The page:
[This is the seventh and final essay in the series on numerology in the Harry Potter books. The previous essay —“Harry Potter Numerology: Eleven (Transformation)” — was published on October 16, 2012.]
Did you remember to turn your clock back this Sunday morning? Well, if you didn’t, go do it now… and while you’re there notice the round clock face with twelve numerals making a full circle. That’s the perfect introduction to the Number Twelve in Harry Potter.
The ancient Babylonians, Egyptians, Greeks and Etruscans were all duodecadic: built upon the Number Twelve. By observing nature, these ancient civilizations noted that the moon and sun moved through 12 houses (the 12 signs of the zodiac), there were 12 months of the year, 12 hours of the day and 12 hours of night. In religion, there were 12 gates of the Egyptian heaven, 12 tribes of Israel, and 12 apostles of Jesus Christ. The Chinese zodiac was divided into 12-year cycles (Schimmel 192-193, 197).
For many cultures, the Number Twelve has symbolized “the closed circle”. The sun returns to its starting point after a cycle of 12 months. The hands of the clock return to 12 after a full turn about the clock face. “The 12 became an important round number” in the ancient world (Schimmel 193).
The Number Twelve seems to serve the same purpose in Harry Potter’s world. Each book covers the space of roughly 12 months, typically opening during Harry’s summers on Privet Drive and wrapping up at the end of the school year the next spring, or looking at it a different way, at the beginning of another summer: a new cycle.
Rowling also uses 12 to represents a good round number, an abundance of something… lots. When Rowling needs to express a great size, great distance, or a lot of something, she uses 12. Let’s look at some ways that Twelve equals “a lot” (this list was compiled by Doreen Rich and Michele L. Worley for the Harry Potter Lexicon)—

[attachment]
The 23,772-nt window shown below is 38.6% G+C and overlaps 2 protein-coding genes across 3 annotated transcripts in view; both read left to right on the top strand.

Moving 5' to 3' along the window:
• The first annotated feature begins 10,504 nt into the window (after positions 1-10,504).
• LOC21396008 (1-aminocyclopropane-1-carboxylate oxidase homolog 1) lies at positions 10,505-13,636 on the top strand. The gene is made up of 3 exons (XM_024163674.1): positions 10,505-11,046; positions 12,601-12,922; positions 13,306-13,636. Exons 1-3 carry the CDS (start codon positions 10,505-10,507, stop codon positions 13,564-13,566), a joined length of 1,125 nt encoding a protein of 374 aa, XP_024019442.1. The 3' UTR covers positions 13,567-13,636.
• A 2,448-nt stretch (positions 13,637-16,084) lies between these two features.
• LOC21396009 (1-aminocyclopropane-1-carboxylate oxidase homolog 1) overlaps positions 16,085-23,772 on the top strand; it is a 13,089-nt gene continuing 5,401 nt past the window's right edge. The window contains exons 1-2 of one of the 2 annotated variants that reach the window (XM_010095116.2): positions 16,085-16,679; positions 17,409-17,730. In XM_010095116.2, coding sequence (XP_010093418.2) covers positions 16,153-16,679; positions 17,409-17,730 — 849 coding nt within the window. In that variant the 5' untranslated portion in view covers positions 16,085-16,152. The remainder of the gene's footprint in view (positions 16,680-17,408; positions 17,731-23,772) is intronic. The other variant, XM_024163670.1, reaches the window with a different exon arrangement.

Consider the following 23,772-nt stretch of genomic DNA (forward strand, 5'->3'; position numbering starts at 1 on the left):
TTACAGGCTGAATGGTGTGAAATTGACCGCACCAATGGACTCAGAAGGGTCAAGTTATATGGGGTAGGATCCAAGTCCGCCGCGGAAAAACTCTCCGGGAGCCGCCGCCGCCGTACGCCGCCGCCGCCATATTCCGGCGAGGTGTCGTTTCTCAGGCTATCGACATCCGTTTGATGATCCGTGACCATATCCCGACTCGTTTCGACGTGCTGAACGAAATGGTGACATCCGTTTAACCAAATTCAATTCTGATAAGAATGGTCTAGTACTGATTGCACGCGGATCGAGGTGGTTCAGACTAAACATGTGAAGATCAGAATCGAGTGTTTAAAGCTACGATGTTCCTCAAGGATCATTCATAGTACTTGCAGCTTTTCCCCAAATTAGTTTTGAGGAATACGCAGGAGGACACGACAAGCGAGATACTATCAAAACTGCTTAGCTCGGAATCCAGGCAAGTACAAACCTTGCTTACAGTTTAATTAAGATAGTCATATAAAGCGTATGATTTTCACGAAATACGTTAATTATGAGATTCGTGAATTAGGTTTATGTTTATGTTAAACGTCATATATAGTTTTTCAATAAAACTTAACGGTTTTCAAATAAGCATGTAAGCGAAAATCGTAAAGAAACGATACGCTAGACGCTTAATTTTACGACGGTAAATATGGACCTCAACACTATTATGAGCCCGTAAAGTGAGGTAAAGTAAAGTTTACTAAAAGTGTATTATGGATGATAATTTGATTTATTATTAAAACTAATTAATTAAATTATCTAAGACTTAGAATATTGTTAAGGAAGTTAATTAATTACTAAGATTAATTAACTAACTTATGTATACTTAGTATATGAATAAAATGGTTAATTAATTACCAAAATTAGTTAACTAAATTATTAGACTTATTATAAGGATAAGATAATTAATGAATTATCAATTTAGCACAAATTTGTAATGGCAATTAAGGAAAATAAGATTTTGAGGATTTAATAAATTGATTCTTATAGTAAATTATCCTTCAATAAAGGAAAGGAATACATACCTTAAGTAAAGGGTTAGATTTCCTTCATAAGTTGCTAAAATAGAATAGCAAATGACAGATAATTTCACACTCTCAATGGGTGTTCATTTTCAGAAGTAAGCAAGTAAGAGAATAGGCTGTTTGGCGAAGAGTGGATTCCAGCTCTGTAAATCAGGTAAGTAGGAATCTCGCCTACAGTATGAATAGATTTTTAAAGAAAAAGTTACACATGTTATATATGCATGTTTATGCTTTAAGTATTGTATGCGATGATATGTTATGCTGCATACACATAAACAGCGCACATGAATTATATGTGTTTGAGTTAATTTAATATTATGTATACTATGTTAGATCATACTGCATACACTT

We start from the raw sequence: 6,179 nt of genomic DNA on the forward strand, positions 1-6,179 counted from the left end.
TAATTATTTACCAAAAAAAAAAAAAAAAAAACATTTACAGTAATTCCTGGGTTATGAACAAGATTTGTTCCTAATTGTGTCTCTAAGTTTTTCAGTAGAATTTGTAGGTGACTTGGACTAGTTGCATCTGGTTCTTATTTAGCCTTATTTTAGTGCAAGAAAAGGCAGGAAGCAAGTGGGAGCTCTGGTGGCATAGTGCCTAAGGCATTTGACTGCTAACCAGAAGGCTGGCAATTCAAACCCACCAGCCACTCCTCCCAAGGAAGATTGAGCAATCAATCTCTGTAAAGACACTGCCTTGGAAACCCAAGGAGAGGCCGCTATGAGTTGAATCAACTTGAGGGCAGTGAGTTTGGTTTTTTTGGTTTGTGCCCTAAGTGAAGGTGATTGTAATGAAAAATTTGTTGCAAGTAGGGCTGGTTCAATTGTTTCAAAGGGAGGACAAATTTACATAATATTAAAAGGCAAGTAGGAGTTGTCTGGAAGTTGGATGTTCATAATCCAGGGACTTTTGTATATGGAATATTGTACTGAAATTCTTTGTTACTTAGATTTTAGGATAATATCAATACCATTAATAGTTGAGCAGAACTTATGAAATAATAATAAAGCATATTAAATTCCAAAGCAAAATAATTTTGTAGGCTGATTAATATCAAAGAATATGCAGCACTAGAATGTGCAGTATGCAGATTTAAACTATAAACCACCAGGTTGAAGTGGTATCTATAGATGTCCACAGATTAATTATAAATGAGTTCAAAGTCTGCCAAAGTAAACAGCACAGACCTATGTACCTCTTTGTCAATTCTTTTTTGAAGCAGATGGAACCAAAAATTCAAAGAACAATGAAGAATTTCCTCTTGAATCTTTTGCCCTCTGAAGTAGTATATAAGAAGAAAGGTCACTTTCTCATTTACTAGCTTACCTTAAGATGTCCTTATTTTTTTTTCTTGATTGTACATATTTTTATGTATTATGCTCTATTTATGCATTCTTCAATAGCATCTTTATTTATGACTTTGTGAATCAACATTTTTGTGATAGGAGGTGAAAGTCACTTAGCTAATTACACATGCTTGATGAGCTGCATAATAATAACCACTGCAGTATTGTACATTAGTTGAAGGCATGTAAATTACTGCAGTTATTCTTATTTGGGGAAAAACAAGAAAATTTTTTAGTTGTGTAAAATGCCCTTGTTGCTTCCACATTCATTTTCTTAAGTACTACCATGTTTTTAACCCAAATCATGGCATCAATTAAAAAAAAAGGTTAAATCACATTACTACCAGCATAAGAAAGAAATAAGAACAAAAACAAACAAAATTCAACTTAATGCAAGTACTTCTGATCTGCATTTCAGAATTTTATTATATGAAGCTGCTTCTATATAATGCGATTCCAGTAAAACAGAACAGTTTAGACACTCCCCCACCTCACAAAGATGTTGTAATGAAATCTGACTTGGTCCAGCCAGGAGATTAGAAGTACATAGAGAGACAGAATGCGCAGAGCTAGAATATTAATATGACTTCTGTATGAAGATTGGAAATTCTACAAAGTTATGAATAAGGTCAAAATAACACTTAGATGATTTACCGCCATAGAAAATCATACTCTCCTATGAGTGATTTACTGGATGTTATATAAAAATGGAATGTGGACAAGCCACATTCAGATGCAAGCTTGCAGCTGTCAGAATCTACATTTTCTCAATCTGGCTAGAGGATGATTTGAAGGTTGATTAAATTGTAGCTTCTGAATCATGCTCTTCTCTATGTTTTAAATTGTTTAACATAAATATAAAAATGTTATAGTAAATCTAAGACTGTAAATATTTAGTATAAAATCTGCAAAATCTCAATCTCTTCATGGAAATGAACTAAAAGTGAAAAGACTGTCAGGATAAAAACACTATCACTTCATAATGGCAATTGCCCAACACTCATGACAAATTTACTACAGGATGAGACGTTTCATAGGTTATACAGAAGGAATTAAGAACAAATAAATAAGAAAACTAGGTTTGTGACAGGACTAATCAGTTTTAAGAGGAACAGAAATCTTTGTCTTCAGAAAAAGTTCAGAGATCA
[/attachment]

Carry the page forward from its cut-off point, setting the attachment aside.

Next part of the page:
- Dumbledore’s watch has 12 hands
- Dumbledore discovered the 12 uses of dragon’s blood
- 12 Christmas trees decorate Hogwart’s Great Hall during the holidays
- Harry tells Neville, ‘You’re worth twelve of Malfoy.’ (PS, 13)
- Professor McGonagall tells Harry for the twelfth time “No, Potter, you can’t have it back yet.” (POA, 12)
- The best students (e.g. Bill, Percy, Barty Crouch Jr.) earn 12 O.W.L.s
- The troll in the bathroom is 12-feet tall
- Nagini the snake is 12-feet long
- Buckbeak’s wings are 12-feet wide
- Aunt Marge has 12 dogs
- Sirius Black was in Azkaban for 12 years
- Mundungus Fletcher puts in a claim for a 12-room tent after the Quidditch World Cup
- “Pigwidgeon plummeted twelve feet before managing to pull himself back up again…” (GOF, 21)
- Harry fell “twelve feet onto his already injured leg, which crumpled beneath him.” (GOF, 31)
But when you think about it, Muggles & Magicals regularly use 12 to refer to an abstract notion of “a lot”… only we usually say “a dozen”—
- “‘You have told me this at least a dozen times already,’ said Mr. Malfoy, with a quelling look at his son.” (COS, 4)